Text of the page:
Trees, fog, and snow on the granite summit of El Capitan glow in a final beam of sunset light.
Near the beginning of March I was in Yosemite Valley for three days in conjunction with the opening of the Yosemite Renaissance XXIX exhibit. (One of my photographs is in the show.) It was a wonderful weekend in many ways. Lots of artists of all sorts were there for the opening—and for Yosemite!—and I had the chance to get together with many friends among them. It was also a time of atmospheric conditions that were spectacular in ways that interest me as a photographer – broken light, occasional rain, mist and clouds.
On this evening we went to Tunnel View since it was mostly gray down in the Valley and because there was some promise of not only drifting clouds and mist there, but also of some late day light. All of those things happened, but as the end of the day approached, the “lights went out” as the clouds to the west thickened and blocked the setting sun. I continued to shoot for a while, mostly focusing a long lens on small distant details within the scene, but I finally decided that the light was simply becoming too flat and I walked back to the car to pack up, thinking about the friends I would soon join for dinner in the Valley. At the back of the car I removed the long lens, collapsed the tripod, and was packing everything away when Patty, who was sitting the front seat and facing the valley, exclaimed, “Look at that light!” Frankly, I wasn’t expecting much, but when I looked up I saw a blood red band of light stretching across the cliffs of El Capitan... (continued: http://www.gdanmitchell.com/2014/03/07/last-light-on-snow-fog-and-granite)
#yosemite #yosemitenationalpark #yosemitevalley #elcap #elcapitan #sunset #sunsetlight #snow #clouds #sierra #sierranevada #sierranevadamountains #winter #landscape #landscapephotography #nature #naturephotography
Dusk light silhouettes the rugged Marin headlands above the Pacific Ocean disappearing into distant haze.
On a day that began with a visit to the De Young Museum (the final weekend of the David Hockney exhibit) we ended up with some hours of free time in San Francisco… so we decided to head across the Golden Gate and try to be in position somewhere for interesting evening light. We didn’t really have a concrete plan, and we could have ended up in the headlands, along the bay, or perhaps further north along the coast. We stopped for coffee and killed a bit of time in the mid-afternoon light, and by the time we finished the early winter sunset was closer than we had expected.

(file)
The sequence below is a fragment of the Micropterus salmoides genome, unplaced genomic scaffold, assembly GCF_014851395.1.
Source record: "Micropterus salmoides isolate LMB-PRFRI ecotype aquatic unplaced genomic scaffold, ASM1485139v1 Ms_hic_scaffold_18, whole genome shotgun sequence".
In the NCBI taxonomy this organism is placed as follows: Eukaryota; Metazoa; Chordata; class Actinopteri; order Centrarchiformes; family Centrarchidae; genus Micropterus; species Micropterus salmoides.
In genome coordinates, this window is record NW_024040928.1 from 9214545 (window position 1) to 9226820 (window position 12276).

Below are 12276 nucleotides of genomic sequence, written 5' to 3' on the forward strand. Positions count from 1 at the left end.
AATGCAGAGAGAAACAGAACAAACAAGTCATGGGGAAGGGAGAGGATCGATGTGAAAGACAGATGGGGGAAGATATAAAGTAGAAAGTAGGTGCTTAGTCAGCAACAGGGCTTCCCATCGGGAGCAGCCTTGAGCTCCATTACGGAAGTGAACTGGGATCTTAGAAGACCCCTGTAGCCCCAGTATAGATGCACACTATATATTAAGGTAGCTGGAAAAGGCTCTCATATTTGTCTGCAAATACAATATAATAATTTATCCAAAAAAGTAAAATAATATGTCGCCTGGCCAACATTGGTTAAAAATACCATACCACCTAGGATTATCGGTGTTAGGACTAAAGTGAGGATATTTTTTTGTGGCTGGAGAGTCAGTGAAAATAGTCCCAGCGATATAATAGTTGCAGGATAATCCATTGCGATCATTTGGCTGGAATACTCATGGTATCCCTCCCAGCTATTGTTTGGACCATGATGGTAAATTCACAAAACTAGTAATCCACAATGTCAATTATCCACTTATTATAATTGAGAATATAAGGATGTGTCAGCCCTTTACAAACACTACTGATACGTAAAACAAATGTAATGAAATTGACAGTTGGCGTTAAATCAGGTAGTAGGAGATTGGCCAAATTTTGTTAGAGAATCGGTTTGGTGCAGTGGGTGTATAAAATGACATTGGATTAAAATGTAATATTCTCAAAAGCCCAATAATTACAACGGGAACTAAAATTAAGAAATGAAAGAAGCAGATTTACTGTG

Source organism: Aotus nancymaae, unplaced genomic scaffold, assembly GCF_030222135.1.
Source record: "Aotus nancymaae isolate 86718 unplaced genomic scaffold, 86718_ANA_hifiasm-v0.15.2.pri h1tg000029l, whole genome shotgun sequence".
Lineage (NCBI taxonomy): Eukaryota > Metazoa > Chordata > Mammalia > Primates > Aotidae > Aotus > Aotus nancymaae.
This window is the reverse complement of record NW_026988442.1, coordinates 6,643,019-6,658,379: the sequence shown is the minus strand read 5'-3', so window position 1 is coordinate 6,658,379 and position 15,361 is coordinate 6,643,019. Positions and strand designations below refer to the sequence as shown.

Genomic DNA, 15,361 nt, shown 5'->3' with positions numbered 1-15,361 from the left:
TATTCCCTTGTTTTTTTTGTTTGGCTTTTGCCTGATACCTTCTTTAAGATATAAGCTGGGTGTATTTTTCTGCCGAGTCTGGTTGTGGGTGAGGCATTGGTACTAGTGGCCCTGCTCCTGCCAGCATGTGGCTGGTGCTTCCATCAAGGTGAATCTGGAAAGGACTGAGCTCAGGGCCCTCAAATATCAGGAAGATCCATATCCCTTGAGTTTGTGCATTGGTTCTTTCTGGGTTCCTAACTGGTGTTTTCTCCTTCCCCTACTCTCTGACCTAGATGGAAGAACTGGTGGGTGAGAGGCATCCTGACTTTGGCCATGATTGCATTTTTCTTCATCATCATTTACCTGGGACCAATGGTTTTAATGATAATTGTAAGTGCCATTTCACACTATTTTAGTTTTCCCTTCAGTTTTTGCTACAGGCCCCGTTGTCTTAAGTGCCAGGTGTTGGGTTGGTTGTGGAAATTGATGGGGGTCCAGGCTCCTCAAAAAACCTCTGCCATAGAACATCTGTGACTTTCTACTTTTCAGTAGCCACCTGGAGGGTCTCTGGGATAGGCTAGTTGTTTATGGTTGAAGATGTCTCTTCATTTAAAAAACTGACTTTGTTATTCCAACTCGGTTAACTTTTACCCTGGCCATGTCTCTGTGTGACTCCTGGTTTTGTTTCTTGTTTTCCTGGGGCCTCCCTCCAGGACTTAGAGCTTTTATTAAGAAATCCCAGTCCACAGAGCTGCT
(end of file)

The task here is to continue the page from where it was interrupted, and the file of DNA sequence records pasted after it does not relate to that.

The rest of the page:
Looking at the late hour (hey, it was a “vacation day!”) we realized that we didn’t have nearly as much time as we imagined, so we quickly figured out that our best bet was just to head back into the Marin Headlands on the very popular Conzelman Road – yes, the place where hundreds or thousands of people go almost every evening to watch the sun set or the fog roll in (or, sometimes, just a plain old wall of fog!) over the Golden Gate. We drove up the road and the crowds were, as expected, large enough that there were few places to park. In fact, I had to pass up a few possible photographic subjects since I could not stop. Eventually we found a place to pull over... (continued: http://www.gdanmitchell.com/2014/03/05/headlands-pacific-ocean-dusk)
#ocean #coast #marin #marinheadlands #goldengatenationalrecreationarea #ggnra #sunset #dusk #silhouette #nature #naturephotography #landscape #landscapephotography #sanfranciscobayarea
Conductor Guillermo Figueroa directing a rehearsal of the Symphony Silicon Valley
This is one of the photographs from my three-year project photographing professional classical musicians. As part of the project, which is now in its second year, I have been “embedded” with the (the descendent of the former San Jose Symphony). Most of my photography has been during rehearsals, when I can work fairly freely backstage, photographing musicians in ways that they are not usually seen. Most people have a limited familiarity with classical musicians, mostly seeing them from a distance in performances when they are formally attired. One of the goals of the project is to show aspects of their lives and work that are not seen as often – the rehearsals, what goes on backstage, even what they do between rehearsals and concerts.
There is a lot of photograph in this world! I’m fortunate not only to have the cooperation of this wonderful group of musicians (thanks SSV people!) but to be personally very familiar with this world. My training is in the field of music. At one time I played professionally, and at another point I worked as an orchestra stage manager. So I have developed some sensitivity to music and musicians that might be difficult for other photographers to achieve. Many interesting things happen so quickly that you might not even see them if you did not know to look. The work of the conductor is but one example.... (continued: http://www.gdanmitchell.com/2014/03/08/conductor-guillermo-figueroa)
#music #musicians #conductor #classical #classicalmusic #symphony #symphonysiliconvalley